Not Your Average Joe: “A sandwich is a sandwich, but a Manwich is a meal.” -Hunt’s advertising slogan
In the grocery store recently, I picked up a can of “Manwich” sauce and the memories came flooding back.
Bear with me.
I was born in Lima, Peru, and grew up traveling throughout the world. The whys and wherefores of my life’s circumstances are better left for another time and place, but it might serve to look at my life through the prism of foods.
Vagabond that I was as my parents traced the globe, I put all kinds of things in my mouth. My mother, being big on teaching me proper manners and having a watchful eye, ensured that I actually swallowed most of these alleged delicacies. Some foods are really best appreciated by an adult palate. Even now, with experienced taste buds quite accustomed to caviar and Limburger cheese, some foods still give me pause, if not fully engaging a gag reflex. Escargot are still snails, no matter how much garlic, butter and white wine you drown them in; carpaccio is still raw beef; and tempura-battered calf-brains, while immensely popular around the foothills of the Andes, are still not high on my list of go-to appetizers.
Of course there was the upside as well. Paella served piping hot under the arbors of a Spanish finca, Coquille San Jaques in a riverside Parisian bistro, Bangers and Mash in London pubs, but nothing delighted my childhood appetite so much as the bounty we would enjoy when we returned to America on holiday.
Memorable moments of my young and gluttonous life include: My first Hot Pastrami Sandwich. Corn Dogs. And, forever a red-letter day – the day on which I was introduced to both French Dip and Carrot Cake in the same meal. I couldn’t believe so much flavor was possible in one sitting.
At the house, revelation continued. Hamburger Helper. Frozen Pizza. Ice Cream Sandwiches.
Yes, we scoff now and eschew the sodium and unpronounceable additives, but to this child, these were foods fit for Mount Olympus. Still, the undisputed high point of my childhood gastronomique was the crowning jewel of family dinners: Sloppy Joes.
Even the sauce was inspiring. “Manwich” Sloppy Joe Sauce. To a nine-year-old boy, this was a call to arms, a herald of greatness. It was my personal pride and pleasure to engage the electric can opener and release that sweet tomato goodness onto the browning ground beef, inhaling the intoxicating aroma, feeling myself grow more manly with each deep breath.
Cheryl well understands the old adage that “the way to a man’s heart is through his stomach” and practices it with aplomb. A couple of days after my tin can nostalgia, I arrived home to be greeted by a secretive grin and a glint in her eye. There waiting for me on the kitchen counter lay a paper plateful of my childhood dreams, complete with chips and a pickle. Sometimes I marvel at how lucky I am.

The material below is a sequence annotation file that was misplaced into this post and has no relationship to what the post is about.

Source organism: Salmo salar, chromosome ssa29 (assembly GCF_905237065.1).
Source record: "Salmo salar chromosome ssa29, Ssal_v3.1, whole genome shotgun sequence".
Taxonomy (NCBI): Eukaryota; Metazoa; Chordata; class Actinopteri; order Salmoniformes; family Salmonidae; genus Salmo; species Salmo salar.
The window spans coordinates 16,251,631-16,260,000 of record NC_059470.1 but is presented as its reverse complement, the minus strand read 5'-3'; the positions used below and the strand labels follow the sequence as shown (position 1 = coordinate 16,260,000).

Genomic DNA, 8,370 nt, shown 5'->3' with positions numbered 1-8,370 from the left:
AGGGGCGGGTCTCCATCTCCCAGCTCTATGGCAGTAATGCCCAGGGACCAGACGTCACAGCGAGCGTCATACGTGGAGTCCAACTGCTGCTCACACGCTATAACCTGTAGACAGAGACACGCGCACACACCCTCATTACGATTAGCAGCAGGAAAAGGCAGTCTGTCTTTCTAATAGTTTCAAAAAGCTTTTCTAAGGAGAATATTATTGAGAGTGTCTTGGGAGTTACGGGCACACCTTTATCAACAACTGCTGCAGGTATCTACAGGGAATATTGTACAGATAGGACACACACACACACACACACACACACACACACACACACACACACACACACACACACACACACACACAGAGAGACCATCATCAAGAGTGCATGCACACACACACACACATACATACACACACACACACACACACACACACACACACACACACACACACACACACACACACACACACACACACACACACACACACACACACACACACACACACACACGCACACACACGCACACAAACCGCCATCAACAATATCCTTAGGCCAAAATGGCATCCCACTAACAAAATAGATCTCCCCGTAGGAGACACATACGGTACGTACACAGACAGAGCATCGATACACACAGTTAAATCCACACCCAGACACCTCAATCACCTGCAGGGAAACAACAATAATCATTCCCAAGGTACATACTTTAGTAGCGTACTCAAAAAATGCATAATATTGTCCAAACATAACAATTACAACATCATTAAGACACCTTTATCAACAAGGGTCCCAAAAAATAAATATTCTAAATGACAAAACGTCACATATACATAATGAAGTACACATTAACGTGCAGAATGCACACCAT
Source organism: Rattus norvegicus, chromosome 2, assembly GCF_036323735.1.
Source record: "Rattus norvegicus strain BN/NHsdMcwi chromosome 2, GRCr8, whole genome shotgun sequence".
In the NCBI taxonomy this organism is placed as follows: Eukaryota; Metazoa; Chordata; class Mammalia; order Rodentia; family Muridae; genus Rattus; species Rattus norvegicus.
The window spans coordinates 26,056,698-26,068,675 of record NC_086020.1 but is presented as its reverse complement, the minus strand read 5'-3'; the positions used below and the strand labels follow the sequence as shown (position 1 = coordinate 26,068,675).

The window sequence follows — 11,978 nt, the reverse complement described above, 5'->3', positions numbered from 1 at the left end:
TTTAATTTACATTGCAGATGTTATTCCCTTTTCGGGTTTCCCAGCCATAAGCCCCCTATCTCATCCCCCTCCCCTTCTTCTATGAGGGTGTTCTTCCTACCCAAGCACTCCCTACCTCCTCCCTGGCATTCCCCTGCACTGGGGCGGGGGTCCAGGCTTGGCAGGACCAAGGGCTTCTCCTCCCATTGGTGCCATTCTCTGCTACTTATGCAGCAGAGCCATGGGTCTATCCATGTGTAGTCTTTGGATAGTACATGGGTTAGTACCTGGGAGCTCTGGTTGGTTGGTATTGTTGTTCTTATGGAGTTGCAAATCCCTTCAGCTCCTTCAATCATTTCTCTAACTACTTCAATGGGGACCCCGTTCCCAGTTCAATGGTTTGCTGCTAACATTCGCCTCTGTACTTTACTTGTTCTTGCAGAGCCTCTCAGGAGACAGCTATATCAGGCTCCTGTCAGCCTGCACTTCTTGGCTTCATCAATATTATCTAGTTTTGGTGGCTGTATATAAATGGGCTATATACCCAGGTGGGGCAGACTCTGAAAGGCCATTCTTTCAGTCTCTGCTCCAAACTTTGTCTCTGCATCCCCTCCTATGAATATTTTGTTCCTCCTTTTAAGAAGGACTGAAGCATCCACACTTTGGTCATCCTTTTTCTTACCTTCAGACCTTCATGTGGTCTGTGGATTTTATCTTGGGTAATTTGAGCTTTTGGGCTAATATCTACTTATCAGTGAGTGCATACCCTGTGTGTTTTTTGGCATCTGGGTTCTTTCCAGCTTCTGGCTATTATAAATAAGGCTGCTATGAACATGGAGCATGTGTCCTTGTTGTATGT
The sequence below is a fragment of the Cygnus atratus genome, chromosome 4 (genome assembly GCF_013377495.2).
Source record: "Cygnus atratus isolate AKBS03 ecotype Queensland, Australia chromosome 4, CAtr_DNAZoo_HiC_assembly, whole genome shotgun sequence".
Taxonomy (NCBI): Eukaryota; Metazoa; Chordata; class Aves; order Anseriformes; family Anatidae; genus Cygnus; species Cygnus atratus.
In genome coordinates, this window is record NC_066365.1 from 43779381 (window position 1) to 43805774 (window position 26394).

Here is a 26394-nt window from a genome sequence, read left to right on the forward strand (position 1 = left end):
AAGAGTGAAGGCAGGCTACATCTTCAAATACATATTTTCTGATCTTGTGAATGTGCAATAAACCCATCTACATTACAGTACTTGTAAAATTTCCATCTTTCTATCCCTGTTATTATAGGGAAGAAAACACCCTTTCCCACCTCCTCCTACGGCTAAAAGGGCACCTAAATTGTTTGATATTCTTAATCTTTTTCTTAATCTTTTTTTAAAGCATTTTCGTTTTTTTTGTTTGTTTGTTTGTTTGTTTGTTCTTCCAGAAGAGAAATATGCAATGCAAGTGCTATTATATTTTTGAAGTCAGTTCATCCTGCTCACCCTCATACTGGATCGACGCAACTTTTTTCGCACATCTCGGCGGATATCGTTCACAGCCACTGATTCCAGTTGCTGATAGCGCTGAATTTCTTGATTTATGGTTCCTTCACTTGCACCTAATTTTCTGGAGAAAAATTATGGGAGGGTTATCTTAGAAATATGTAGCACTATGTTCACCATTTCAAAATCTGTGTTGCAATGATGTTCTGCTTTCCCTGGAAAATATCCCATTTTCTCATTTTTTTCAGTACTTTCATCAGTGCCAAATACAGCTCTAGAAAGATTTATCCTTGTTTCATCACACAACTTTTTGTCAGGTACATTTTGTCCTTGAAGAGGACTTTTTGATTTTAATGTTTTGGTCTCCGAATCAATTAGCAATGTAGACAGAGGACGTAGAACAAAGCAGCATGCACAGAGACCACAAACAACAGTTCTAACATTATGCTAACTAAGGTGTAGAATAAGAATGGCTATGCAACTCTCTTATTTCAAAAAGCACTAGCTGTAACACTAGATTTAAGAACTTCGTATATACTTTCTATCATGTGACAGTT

Poor sloppy Joes. They often get a bad rap due to those lackluster versions served up by hair-netted lunch ladies in sterile cafeterias. This recipe happily returns the cherished sandwich back to its well-deserved place in the category of Cozy Comfort Food at its best when you long for a quick and easy supper on a bun.
Real Sloppy Joes
- 2 tablespoons extra-virgin olive oil
- 1 medium onion, diced
- ½ cup small-diced red bell pepper
- ½ cup small-diced green bell pepper
- kosher salt and freshly ground black pepper
- 3 garlic cloves, minced
- 2 pounds ground beef
- 2 cups ketchup
- 2 tablespoons tomato paste
- 1 tablespoon apple cider vinegar
- 1 tablespoon Worcestershire sauce
- 1 tablespoon light brown sugar
- 3 teaspoons chili powder
- 1 teaspoon ground cumin
- 1 teaspoon dry mustard
- crushed red pepper flakes, to taste
- 6 sandwich buns
- In a large frying pan, heat the oil. Add the onion and peppers, season with some salt and pepper and cook, stirring occasionally, until the vegetables begin to soften, about 5 minutes. Stir in the garlic and cook for another minute.
- Add the beef and season with some salt and pepper. Cook, stirring with a wooden spoon to incorporate the vegetables with the beef and to break up the beef. Continue cooking the beef until no longer pink. Drain off any fat.
- Stir in the ketchup, tomato paste, vinegar, Worcestershire, brown sugar, chili powder, cumin, mustard and red pepper flakes. Reduce the heat to medium-low and simmer, stirring frequently, for about 15 minutes to blend the flavors. Taste for seasoning.
- Serve on toasted sandwich buns.
…from the Picture-Perfect kitchen:
Planning: Put a spin on it – Sloppy Joes can be made with ground turkey or ground chicken, too.
Product Purity: Many, many store brands of ketchup are made with high fructose corn syrup but Hunt’s now makes one without (and advertises the fact on its label). Worcestershire sauce is another one of those sneaky pantry staples that can also contain high fructose corn syrup. I buy Annie’s organic – it has a big, bold flavor.
Presentation: For a fun and a little less sloppier way to serve the sandwiches, make mini bread bowls with slider buns. Simply cut around the top of the bun and pull out some of the bread. Fill with the Sloppy Joe mixture and serve with kettle chips.